From CVS to Git, the short story

I decided, finally, to move my main hobby project from CVS to Git. I wasn’t new to Git but I hadn’t worked with it for real. So I thought it was a good idea to start doing that and learning the ropes.

Of course there where two parts to that, first migrating the repository, which this blog post will not talk about at all. My only tip is to do that on a genuine Linux system, on Cygwin I ran into a lot of problems.

The second part was to start learning to use Git on a day to day basis. So here’s a very short tutorial on Git for CVS users.

Git structure

Git structure

Git is a versioning system that have a local repository. The local repository is in a separate directory in your working tree, much like the CVS (or SVN) subdirectory, except Git keeps the whole history there. This means that each working directory has it’s own repository.

Git also makes a difference between changes which are only “added” (Git lingo for “are planned to be committed”, “added to the index”, “added to the staging area” or “staged”) and those that actually have been committed (is in the local repository).

Finally, since Git is a distributed versioning system that allows synchronizing changes between many repositories, there are committed changes which have not yet been sent to other repositories.

This allows a CVS person to think about Git as a multi-level structure, with a central repository, like to the right.

There you can also see the commands to propagate changes up the structure.

Cloning

The first thing you need to do is to get a copy of a “central” repository (much like the initial CVS checkout cvs -d <repository> co <module>). The Git command for this is

Now you have created a working directory containing a local repository that is a complete copy of the one you cloned. Actually, your local repository has also been connected to the central repository through a Git link which makes it possible to refer to that repository using the name origin.

Working

Once you have a local, cloned, repository, this would be the daily sequence of commands:

Pull any changes from the central repository. You can specify origin (which is superflous) or any other repository that your local repository is linked to.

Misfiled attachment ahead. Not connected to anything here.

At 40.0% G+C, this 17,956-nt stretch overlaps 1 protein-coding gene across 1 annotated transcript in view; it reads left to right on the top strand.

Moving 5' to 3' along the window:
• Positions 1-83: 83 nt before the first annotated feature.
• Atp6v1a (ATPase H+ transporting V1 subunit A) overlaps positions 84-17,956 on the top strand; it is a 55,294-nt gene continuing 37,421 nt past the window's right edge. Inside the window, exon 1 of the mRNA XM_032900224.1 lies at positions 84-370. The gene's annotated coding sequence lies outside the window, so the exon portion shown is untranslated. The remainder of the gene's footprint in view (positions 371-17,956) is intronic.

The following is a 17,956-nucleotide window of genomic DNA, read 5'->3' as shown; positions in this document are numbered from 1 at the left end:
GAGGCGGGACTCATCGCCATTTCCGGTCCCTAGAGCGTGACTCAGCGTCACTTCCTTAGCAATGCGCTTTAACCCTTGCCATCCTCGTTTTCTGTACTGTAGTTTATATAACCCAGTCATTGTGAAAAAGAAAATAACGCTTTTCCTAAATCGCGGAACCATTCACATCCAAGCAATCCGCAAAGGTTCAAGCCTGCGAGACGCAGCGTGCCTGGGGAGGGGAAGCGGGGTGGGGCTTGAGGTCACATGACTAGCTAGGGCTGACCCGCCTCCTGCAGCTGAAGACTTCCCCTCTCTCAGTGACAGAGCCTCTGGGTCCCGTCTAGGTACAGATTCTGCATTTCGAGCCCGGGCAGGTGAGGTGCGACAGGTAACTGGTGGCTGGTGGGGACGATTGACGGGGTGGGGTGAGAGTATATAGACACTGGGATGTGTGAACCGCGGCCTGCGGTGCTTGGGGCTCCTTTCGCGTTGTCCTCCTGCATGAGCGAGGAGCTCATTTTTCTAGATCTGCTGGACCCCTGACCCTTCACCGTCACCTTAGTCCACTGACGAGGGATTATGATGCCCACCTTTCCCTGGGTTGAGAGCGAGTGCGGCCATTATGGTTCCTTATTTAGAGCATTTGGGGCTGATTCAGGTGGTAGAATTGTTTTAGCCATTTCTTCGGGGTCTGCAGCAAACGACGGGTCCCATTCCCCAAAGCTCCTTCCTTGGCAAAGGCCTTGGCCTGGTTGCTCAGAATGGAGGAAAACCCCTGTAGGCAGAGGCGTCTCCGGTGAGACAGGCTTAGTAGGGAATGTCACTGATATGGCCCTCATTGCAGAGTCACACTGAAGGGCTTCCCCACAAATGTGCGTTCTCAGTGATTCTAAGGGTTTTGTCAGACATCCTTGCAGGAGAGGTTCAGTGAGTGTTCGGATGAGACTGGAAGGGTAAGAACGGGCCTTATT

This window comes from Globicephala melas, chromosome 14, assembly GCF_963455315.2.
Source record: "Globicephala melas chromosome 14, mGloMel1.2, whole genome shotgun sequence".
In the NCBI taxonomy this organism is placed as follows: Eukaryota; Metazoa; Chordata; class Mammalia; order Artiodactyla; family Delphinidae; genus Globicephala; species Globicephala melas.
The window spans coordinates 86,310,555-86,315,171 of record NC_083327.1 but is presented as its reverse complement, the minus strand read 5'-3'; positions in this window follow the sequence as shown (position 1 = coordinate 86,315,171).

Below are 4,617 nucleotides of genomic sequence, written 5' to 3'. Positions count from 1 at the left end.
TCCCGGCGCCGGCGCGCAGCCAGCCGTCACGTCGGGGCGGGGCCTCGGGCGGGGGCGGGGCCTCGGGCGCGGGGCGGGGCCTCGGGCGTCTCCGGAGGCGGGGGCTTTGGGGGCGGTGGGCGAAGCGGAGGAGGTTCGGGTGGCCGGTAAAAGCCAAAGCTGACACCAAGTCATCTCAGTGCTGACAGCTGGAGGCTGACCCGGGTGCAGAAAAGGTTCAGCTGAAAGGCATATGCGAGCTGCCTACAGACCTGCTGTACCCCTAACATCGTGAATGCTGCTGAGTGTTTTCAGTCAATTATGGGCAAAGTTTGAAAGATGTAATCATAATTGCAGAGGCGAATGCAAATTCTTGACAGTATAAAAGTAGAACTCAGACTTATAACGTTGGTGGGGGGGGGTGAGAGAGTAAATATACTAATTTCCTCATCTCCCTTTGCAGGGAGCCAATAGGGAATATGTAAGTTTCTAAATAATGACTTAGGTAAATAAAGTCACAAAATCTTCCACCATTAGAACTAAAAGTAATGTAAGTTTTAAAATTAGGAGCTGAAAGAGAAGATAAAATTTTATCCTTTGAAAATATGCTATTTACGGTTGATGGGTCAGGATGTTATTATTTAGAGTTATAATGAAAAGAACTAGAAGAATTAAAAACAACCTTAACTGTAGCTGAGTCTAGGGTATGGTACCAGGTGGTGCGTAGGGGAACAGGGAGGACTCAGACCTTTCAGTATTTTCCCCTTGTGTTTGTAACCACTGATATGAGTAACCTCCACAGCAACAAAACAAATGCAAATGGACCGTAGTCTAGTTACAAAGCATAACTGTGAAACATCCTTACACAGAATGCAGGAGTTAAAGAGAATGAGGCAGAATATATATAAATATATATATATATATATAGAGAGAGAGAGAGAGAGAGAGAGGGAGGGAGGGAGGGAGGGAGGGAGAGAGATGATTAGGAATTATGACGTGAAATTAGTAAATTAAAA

or

Add, or stage, any changes to <files> to the index, or staging area. This includes adding/staging the files themselves if they where not previously under git control.  Second version of the command will add all changes in the current directory (you can say another directory instead of ‘.’). Note that if you add a change and then make more changes you need to do another add for Git to pick that. You can easily see what your next step should be using:

If you want to see the status of your working directory with respect to your local and the central repository git status will give you that. No matter where in the directory structure you are, git will show you the status for the complete tree.

It will show local files that are not under Git control, files that are changed but not added/staged, added/staged but not committed, and also if your repository is in sync with the central repository.

Commit all added/staged changes in the local index to the local repository. There now stored away safely and can be retrieved at any time. If you make multiple commits before syncing with the central repository you get a local history.

There’s a shortcut for adding all modifications of tracked files at the same time as you commit them:

Now all local changes are safe in your local repository. So its time to

Use this command to push all changes in your local repository to the central repository (origin). Git might force you to do a git pull first. All commits that you have made since the last pull will be pushed as a single delta.

What I really like about Git is

  • speed
  • it always considers your whole structure, you will never again think about versions of individual files
  • local commits create local history that you can manage locally, branching, merging and what not, until you are certain about what you want to push

All in all Git gives more local control and  options, if and when you need it. If you don’t you can work with the commands above to make your transition from CVS, or SVN, very easy.

Lars Vogel has written a much longer tutorial, and Google is of course there to help too.

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